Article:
Update: After having written all this, Ben Thompson published a public post on Nvidia & ARM, which is a pretty skeptical take on Nvidia’s ability to maintain ARM’s neutrality.

TikTok’s Non-Sale

ByteDance will place TikTok’s global business in a new US-headquartered company with Oracle investing as a minority shareholder [...]

Oracle will have a stake in the whole of TikTok and not just the US operations, while ByteDance, the Chinese group that owns the app used by millions of teenagers, will be the majority shareholder of the new entity. (Source)

So basically, it wasn't a sale, Trump caved on what he had demanded "for national security reasons", and he gave fundraising buddy Ellison a bunch of free money. This is normal…

YouTube Launching its TikTok Clone (In India)

Right on cue… And in fact, maybe a little late, Google is launching a beta of its TikTok clone, YouTube Shorts:

Over the next few days in India, we’re launching an early beta of Shorts with a handful of new creation tools to test this out. This is an early version of the product, but we're releasing it now to bring you — our global community of users, creators and artists — on our journey with us as we build and improve Shorts. We’ll continue to add more features and expand to more countries in the coming months as we learn from you and listen to your feedback.

Vinyl Surpasses CD Sales For The First Time Since 1986

The RIAA (an acronym burned into the memory of anyone old enough to have been around during the Napster era) released its mid-year numbers, and they show vinyl surpassing (significantly) CDs in the “physical sales” category, a first since the mid 1980s:

Revenues from physical products of $376 million at estimated retail value for first half 2020 were down 23% year-over-year. There was a significant impact from music retail and venue shutdown measures around Covid-19, as Q1 2020 declines were significantly less than Q2 compared with their respective periods the year prior. Revenues from vinyl albums increased in Q1, but decreased in Q2, resulting in a net overall increase of 4% for 1H 2020. Vinyl album revenues of $232 million were 62 of total physical revenues, marking the first time vinyl exceeded CDs for such a period since the 1980’s, though it still only accounted for 4% of total music recorded music revenues.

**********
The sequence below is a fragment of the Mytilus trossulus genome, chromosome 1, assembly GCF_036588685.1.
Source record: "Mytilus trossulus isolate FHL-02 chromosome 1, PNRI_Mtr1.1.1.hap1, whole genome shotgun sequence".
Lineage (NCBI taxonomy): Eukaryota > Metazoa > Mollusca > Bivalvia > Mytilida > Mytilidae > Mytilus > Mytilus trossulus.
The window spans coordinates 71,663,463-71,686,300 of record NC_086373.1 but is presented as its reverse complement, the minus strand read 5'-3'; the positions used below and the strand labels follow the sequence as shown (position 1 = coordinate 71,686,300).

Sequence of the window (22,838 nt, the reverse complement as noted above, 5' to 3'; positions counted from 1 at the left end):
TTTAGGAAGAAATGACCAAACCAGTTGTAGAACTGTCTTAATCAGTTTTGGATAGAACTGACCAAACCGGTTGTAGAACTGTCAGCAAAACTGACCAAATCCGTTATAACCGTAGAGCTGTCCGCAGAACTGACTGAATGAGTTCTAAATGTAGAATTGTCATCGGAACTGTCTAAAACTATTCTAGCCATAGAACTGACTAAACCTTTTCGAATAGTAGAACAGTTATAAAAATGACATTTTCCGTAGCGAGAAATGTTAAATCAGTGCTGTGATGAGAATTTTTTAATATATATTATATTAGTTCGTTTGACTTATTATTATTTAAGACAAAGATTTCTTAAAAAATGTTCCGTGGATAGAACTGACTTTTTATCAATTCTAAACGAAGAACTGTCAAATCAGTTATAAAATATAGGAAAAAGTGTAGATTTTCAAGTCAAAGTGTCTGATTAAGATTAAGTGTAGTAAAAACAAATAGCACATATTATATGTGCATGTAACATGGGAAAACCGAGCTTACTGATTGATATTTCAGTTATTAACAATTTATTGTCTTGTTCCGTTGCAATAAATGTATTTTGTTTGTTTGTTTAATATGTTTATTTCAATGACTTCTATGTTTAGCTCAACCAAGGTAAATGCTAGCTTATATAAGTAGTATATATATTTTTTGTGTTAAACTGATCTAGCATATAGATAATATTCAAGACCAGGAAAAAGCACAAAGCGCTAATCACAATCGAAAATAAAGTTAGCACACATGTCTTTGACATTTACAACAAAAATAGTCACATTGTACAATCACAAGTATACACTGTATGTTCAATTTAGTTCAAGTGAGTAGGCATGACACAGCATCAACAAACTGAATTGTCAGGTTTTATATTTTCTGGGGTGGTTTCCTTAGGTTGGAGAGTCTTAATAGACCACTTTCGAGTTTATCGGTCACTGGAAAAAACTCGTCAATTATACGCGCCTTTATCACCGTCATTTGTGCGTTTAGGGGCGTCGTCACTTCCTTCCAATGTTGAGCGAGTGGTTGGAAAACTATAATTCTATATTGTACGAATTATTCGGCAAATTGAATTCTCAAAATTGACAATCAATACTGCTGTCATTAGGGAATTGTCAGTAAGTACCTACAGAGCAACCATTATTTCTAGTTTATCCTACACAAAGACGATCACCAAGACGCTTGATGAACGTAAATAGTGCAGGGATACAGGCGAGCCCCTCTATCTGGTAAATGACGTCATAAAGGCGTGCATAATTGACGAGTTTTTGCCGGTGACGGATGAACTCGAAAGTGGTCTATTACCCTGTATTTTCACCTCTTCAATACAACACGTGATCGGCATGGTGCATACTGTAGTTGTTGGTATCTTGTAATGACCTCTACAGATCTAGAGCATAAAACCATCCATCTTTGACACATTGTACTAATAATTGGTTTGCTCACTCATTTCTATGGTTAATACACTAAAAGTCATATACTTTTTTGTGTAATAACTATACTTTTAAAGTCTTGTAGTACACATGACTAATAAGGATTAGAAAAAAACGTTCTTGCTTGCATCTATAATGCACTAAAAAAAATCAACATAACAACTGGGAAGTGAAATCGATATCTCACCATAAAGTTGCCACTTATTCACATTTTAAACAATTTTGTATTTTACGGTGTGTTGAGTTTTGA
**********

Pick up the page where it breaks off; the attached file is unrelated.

In the first half of the year, streaming accounted for 85% of revenues (they include in that the usual suspects, but also “Pandora, SiriusXM, and other Internet radio” and “and ad-supported on-demand streaming services (such as YouTube, Vevo, and ad-supported Spotify).”). 📀

Amazon: JOBS JOBS JOBS (part 2)

Amazon.com Inc. is hiring 100,000 full and part-time employees across the U.S. and Canada, offering starting wages of at least $15 an hour, the latest announcement in the Seattle-based e-commerce giant’s hiring spree.

The new jobs include benefits and sign-on bonuses of as much as $1,000 in select cities and access to training programs, the company said in a statement on Monday. This is in addition to the 33,000 corporate and technology employees the Seattle-based e-commerce giant announced last week, it said. (Source)

This is in addition to the 175k people that Amazon had hired during the Spring to deal with the pandemic-surge in demand (about 125k were kept in permanent positions).

At the same time, Amazon is building out its fleet of airplanes:

Between May and July, Amazon added nine planes to its air fleet, “the most it has added over a three-month span since its inception,” according to a recent study.

The company has grown its air cargo fleet to about 70 planes, up from a total of 50 last February. (Source)

Interview: Michael Seibel (Y Combinator CEO, Co-Founder Justin.tv/Twitch)

Great interview of Michael Seibel by Patrick O’Shaughnessy, mostly about the thousands of startups he’s seen and what it takes to build a business from zero. Worth listening in full (and I won’t give highlights here because this letter is getting long).

The story that Michael tells about the PromisePay around the middle of the interview is worth the price of admission alone. Great stuff.

⚡️ Pearl of Wisdom


Science & Technology